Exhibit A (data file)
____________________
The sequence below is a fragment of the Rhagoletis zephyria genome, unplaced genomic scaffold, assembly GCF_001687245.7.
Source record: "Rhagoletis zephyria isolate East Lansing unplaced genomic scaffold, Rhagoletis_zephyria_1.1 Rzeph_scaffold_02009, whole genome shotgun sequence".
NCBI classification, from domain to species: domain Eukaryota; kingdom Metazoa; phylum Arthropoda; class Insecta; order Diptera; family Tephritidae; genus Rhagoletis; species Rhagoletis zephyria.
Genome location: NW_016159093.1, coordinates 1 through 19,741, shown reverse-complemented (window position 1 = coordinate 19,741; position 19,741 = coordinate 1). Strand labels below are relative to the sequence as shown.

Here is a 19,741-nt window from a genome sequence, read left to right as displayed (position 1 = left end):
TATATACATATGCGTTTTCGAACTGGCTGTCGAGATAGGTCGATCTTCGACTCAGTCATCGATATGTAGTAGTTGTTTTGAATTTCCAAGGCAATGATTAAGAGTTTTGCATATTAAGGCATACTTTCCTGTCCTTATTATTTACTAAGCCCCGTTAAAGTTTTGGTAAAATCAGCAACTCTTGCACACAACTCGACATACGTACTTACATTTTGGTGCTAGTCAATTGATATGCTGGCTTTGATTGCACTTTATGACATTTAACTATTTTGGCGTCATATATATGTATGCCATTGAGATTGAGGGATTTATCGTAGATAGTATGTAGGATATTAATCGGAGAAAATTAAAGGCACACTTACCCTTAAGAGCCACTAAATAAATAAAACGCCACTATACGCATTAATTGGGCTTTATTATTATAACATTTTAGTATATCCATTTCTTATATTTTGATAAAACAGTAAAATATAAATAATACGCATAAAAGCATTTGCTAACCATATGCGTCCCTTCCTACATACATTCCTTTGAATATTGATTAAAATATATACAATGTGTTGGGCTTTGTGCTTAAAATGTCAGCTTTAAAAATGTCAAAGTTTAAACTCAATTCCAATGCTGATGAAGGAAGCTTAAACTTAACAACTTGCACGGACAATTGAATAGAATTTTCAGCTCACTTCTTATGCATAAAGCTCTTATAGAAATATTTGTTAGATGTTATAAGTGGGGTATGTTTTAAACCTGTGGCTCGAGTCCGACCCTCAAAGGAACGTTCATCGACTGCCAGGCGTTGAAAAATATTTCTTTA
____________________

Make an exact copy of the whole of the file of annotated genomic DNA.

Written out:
The sequence below is a fragment of the Rhagoletis zephyria genome, unplaced genomic scaffold, assembly GCF_001687245.7.
Source record: "Rhagoletis zephyria isolate East Lansing unplaced genomic scaffold, Rhagoletis_zephyria_1.1 Rzeph_scaffold_02009, whole genome shotgun sequence".
NCBI classification, from domain to species: domain Eukaryota; kingdom Metazoa; phylum Arthropoda; class Insecta; order Diptera; family Tephritidae; genus Rhagoletis; species Rhagoletis zephyria.
Genome location: NW_016159093.1, coordinates 1 through 19,741, shown reverse-complemented (window position 1 = coordinate 19,741; position 19,741 = coordinate 1). Strand labels below are relative to the sequence as shown.

Here is a 19,741-nt window from a genome sequence, read left to right as displayed (position 1 = left end):
TATATACATATGCGTTTTCGAACTGGCTGTCGAGATAGGTCGATCTTCGACTCAGTCATCGATATGTAGTAGTTGTTTTGAATTTCCAAGGCAATGATTAAGAGTTTTGCATATTAAGGCATACTTTCCTGTCCTTATTATTTACTAAGCCCCGTTAAAGTTTTGGTAAAATCAGCAACTCTTGCACACAACTCGACATACGTACTTACATTTTGGTGCTAGTCAATTGATATGCTGGCTTTGATTGCACTTTATGACATTTAACTATTTTGGCGTCATATATATGTATGCCATTGAGATTGAGGGATTTATCGTAGATAGTATGTAGGATATTAATCGGAGAAAATTAAAGGCACACTTACCCTTAAGAGCCACTAAATAAATAAAACGCCACTATACGCATTAATTGGGCTTTATTATTATAACATTTTAGTATATCCATTTCTTATATTTTGATAAAACAGTAAAATATAAATAATACGCATAAAAGCATTTGCTAACCATATGCGTCCCTTCCTACATACATTCCTTTGAATATTGATTAAAATATATACAATGTGTTGGGCTTTGTGCTTAAAATGTCAGCTTTAAAAATGTCAAAGTTTAAACTCAATTCCAATGCTGATGAAGGAAGCTTAAACTTAACAACTTGCACGGACAATTGAATAGAATTTTCAGCTCACTTCTTATGCATAAAGCTCTTATAGAAATATTTGTTAGATGTTATAAGTGGGGTATGTTTTAAACCTGTGGCTCGAGTCCGACCCTCAAAGGAACGTTCATCGACTGCCAGGCGTTGAAAAATATTTCTTTA